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Bizarre Iranian “Plot” Doesn’t Add Up


The claim that Iran employed a used-car salesman with a conviction for cheque fraud to hire Mexican gangsters to assassinate the Saudi ambassador in Washington goes against all that is known of Iran’s highly sophisticated intelligence service.

The confident announcement of this bizarre plot by the US Attorney General Eric Holder sounds alarmingly similar to Secretary of State Colin Powell’s notorious claim before the UN in 2003 that the US possessed irrefutable evidence Saddam Hussein was developing weapons of mass destruction.

The problem is that the US government has very publicly committed itself to a version of events, however unlikely, that, if true, would be a case for war against Iran. It will be difficult for the US to back away from such allegations now.

Could the accusations be true? The plot as described in court was puerile, easy to discover and unlikely to succeed. A Drug Enforcement Agency (DEA) informant in Corpus Christi, Texas, with supposed links to Los Zetas gangsters in Mexico, said he had been approached by an Iranian friend of his aunt called Mansour Arbabsiar to hire the Zetas to make attacks. A link is established with the Quds force of the Iranian Revolutionary Guards Corps (IRGC).

None of this makes sense. The IRGC is famous for making sure that responsibility for its actions can never be traced to Iran. It usually operates through proxies. Yet suddenly here it is sending $100,000 (£63,000) from a known IRGC bank account to hire assassins in Mexico. The beneficiaries from such a plot are evident. There will be those on the neo-con right and extreme supporters of Israel who have long been pressing for a war with Iran. In the Middle East, Saudi Arabia and Bahrain have been vociferously asserting that Iran is orchestrating Shia pro-democracy protests, but without finding many believers in the rest of the world. Their claims are now likely to be taken more seriously in Washington. There will be less pressure on countries like Bahrain to accommodate their Shia populations.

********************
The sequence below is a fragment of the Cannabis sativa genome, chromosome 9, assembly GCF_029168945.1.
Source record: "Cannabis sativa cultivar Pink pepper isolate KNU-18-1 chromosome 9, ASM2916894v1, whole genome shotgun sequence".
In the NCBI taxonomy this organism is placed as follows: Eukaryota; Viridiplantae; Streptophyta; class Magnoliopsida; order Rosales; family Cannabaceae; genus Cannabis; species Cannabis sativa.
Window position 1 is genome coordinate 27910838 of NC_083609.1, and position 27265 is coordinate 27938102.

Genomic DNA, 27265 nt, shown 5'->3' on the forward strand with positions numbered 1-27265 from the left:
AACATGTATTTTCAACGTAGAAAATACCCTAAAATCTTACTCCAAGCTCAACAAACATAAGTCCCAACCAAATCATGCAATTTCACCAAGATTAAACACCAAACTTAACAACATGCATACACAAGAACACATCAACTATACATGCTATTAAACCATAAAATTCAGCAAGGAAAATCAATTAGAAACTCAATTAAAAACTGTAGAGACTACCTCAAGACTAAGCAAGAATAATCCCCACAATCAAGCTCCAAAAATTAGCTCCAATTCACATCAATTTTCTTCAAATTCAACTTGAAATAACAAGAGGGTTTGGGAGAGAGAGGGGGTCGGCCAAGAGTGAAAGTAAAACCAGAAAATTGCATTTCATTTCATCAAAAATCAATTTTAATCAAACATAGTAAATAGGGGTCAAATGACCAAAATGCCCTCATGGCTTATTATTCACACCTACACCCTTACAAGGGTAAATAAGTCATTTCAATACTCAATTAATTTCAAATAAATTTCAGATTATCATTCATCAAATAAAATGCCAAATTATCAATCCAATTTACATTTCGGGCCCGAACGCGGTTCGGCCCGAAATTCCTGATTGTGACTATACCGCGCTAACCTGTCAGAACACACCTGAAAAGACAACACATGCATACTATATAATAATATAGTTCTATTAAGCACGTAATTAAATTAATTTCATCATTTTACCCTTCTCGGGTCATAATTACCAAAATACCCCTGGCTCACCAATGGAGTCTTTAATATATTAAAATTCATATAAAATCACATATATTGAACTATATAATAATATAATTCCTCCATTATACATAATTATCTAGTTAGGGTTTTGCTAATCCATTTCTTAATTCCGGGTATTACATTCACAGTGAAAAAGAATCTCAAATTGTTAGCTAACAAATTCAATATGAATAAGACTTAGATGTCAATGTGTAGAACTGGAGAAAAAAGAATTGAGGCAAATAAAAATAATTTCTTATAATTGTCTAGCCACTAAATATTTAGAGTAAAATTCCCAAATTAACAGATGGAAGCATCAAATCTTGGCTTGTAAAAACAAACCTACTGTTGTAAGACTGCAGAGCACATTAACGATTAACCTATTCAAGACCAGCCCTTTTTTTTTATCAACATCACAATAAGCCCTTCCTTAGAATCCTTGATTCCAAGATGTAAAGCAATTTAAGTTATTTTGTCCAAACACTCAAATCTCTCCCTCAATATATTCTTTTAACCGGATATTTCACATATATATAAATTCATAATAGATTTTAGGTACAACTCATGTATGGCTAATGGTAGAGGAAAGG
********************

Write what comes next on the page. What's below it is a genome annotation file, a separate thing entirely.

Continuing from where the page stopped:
In Iraq, the US and Britain were always seeing Iran’s hidden hand supporting their opponents, but they could never quite prove it. It was also true, to a degree never appreciated in the US, that Washington and Tehran were at one in getting rid of Saddam Hussein and installing a Shia government. There were points in common and a struggle for influence. The same has been true in Afghanistan, where Iran was delighted to see the anti-Shia Taliban overthrown in 2001.

Some Iran specialists suggest there might be a “rogue faction” within the Revolutionary Guard, but there is no evidence such a body exists or of a convincing motive for it to be associating with Mexican gangsters.

Patrick Cockburn is the author of “Muqtada: Muqtada Al-Sadr, the Shia Revival, and the Struggle for Iraq


Patrick Cockburn is the author of  The Rise of Islamic State: ISIS and the New Sunni Revolution.

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